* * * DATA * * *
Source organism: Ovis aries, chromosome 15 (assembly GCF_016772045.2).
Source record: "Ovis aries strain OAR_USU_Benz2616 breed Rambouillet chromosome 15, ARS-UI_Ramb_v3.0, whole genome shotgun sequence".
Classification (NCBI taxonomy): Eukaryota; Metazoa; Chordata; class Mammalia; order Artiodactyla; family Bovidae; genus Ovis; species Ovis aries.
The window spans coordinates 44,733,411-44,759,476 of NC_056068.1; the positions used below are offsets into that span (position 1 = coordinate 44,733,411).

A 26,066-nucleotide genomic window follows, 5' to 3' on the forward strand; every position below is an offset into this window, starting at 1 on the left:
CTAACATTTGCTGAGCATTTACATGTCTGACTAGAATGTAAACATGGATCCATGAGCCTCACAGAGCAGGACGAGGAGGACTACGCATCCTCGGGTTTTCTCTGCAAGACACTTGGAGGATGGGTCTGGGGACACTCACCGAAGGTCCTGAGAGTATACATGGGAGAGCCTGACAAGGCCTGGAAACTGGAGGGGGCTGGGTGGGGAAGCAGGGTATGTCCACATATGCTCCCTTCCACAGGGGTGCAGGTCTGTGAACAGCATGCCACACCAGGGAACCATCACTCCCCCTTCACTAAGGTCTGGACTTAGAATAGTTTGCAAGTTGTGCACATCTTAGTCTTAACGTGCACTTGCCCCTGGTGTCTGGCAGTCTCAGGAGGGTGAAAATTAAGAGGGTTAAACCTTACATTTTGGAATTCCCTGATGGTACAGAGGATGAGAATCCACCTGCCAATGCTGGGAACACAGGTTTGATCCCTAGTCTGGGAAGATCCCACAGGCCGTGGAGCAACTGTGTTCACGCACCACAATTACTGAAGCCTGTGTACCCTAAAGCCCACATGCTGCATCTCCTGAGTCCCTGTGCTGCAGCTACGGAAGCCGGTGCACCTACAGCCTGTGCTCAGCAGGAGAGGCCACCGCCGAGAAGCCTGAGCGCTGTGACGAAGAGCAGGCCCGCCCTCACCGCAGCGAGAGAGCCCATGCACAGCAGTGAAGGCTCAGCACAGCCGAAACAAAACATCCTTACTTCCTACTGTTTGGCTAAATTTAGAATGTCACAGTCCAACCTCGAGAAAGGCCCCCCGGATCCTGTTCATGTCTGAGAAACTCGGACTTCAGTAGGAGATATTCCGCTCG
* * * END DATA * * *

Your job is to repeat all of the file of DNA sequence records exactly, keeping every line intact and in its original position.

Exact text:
Source organism: Ovis aries, chromosome 15 (assembly GCF_016772045.2).
Source record: "Ovis aries strain OAR_USU_Benz2616 breed Rambouillet chromosome 15, ARS-UI_Ramb_v3.0, whole genome shotgun sequence".
Classification (NCBI taxonomy): Eukaryota; Metazoa; Chordata; class Mammalia; order Artiodactyla; family Bovidae; genus Ovis; species Ovis aries.
The window spans coordinates 44,733,411-44,759,476 of NC_056068.1; the positions used below are offsets into that span (position 1 = coordinate 44,733,411).

A 26,066-nucleotide genomic window follows, 5' to 3' on the forward strand; every position below is an offset into this window, starting at 1 on the left:
CTAACATTTGCTGAGCATTTACATGTCTGACTAGAATGTAAACATGGATCCATGAGCCTCACAGAGCAGGACGAGGAGGACTACGCATCCTCGGGTTTTCTCTGCAAGACACTTGGAGGATGGGTCTGGGGACACTCACCGAAGGTCCTGAGAGTATACATGGGAGAGCCTGACAAGGCCTGGAAACTGGAGGGGGCTGGGTGGGGAAGCAGGGTATGTCCACATATGCTCCCTTCCACAGGGGTGCAGGTCTGTGAACAGCATGCCACACCAGGGAACCATCACTCCCCCTTCACTAAGGTCTGGACTTAGAATAGTTTGCAAGTTGTGCACATCTTAGTCTTAACGTGCACTTGCCCCTGGTGTCTGGCAGTCTCAGGAGGGTGAAAATTAAGAGGGTTAAACCTTACATTTTGGAATTCCCTGATGGTACAGAGGATGAGAATCCACCTGCCAATGCTGGGAACACAGGTTTGATCCCTAGTCTGGGAAGATCCCACAGGCCGTGGAGCAACTGTGTTCACGCACCACAATTACTGAAGCCTGTGTACCCTAAAGCCCACATGCTGCATCTCCTGAGTCCCTGTGCTGCAGCTACGGAAGCCGGTGCACCTACAGCCTGTGCTCAGCAGGAGAGGCCACCGCCGAGAAGCCTGAGCGCTGTGACGAAGAGCAGGCCCGCCCTCACCGCAGCGAGAGAGCCCATGCACAGCAGTGAAGGCTCAGCACAGCCGAAACAAAACATCCTTACTTCCTACTGTTTGGCTAAATTTAGAATGTCACAGTCCAACCTCGAGAAAGGCCCCCCGGATCCTGTTCATGTCTGAGAAACTCGGACTTCAGTAGGAGATATTCCGCTCG